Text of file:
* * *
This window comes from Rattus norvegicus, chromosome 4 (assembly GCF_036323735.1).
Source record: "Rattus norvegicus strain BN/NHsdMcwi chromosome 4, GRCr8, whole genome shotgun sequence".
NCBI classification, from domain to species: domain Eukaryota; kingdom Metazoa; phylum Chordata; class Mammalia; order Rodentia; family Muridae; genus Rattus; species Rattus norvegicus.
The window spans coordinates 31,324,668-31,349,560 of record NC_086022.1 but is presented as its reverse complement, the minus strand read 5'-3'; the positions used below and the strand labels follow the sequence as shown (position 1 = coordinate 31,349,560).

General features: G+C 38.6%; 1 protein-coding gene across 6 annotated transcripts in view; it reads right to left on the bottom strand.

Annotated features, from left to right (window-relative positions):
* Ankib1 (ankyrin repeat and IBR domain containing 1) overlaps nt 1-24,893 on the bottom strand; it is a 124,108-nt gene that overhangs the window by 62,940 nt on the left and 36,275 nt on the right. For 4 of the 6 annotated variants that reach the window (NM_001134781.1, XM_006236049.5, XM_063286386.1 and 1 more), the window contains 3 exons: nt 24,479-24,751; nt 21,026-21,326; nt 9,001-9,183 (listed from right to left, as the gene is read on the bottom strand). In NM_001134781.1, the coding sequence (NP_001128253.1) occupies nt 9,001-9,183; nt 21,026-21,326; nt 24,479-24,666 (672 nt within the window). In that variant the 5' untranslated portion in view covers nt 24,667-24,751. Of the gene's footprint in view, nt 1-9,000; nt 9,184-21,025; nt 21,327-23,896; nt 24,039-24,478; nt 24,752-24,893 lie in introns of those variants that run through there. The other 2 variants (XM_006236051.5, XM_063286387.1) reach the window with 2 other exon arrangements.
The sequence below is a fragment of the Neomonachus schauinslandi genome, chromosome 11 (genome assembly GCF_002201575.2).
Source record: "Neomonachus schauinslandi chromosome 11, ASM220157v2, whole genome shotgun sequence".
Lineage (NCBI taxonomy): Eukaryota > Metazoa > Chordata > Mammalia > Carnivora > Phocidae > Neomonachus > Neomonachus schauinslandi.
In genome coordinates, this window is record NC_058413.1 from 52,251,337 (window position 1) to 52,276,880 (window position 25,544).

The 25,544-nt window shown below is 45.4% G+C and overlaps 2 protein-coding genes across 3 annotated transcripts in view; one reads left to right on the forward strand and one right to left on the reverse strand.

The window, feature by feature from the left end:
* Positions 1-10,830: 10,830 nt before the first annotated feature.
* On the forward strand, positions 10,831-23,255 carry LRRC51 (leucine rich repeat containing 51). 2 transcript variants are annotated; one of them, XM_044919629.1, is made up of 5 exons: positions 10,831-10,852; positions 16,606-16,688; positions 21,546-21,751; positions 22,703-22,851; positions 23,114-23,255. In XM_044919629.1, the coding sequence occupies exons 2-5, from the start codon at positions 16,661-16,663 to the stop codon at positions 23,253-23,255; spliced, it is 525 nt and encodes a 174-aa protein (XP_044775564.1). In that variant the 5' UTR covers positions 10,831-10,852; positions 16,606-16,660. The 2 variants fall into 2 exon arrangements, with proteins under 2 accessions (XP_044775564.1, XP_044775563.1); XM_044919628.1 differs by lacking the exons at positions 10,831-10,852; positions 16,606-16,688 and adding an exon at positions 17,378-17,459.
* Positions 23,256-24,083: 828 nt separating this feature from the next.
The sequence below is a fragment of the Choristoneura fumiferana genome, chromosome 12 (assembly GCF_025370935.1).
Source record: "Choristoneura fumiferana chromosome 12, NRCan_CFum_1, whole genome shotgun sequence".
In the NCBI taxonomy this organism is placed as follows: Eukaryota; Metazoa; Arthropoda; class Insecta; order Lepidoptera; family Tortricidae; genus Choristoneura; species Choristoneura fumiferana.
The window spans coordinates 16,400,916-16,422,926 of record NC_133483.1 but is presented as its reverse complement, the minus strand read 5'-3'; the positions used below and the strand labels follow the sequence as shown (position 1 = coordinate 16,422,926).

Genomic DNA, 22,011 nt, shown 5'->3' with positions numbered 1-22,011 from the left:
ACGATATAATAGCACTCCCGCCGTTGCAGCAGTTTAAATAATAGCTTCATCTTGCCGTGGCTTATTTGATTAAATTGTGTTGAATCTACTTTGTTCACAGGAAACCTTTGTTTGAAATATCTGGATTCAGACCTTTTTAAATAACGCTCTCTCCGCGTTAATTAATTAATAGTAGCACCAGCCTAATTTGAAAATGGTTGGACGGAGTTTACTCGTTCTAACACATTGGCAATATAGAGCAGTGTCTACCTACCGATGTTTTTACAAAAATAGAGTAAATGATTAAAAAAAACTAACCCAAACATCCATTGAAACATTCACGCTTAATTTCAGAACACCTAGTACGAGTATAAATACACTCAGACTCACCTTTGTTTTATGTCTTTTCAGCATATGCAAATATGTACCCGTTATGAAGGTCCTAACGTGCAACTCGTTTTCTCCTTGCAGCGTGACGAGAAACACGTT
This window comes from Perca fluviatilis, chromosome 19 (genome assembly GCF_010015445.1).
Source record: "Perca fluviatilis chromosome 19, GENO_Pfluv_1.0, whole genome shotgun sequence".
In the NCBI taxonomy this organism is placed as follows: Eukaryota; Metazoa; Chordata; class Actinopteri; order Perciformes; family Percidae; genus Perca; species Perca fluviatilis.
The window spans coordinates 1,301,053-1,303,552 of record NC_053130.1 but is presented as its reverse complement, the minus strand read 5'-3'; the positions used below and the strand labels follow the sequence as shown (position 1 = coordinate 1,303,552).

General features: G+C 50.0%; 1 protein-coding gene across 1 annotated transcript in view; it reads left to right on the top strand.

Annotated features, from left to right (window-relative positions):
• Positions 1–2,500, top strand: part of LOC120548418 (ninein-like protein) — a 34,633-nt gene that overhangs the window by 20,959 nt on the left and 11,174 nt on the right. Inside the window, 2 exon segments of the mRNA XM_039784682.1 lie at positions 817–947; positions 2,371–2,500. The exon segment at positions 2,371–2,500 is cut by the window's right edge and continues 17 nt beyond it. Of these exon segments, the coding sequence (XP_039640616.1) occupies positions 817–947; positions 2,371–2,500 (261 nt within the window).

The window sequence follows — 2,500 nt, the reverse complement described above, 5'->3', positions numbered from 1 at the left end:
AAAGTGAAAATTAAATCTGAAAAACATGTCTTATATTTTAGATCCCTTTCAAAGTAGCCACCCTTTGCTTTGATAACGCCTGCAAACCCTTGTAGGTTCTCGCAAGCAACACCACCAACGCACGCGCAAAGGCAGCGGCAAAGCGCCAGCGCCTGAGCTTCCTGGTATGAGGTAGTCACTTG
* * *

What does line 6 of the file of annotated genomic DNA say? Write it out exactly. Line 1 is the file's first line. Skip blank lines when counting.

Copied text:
Annotated features, from left to right (window-relative positions):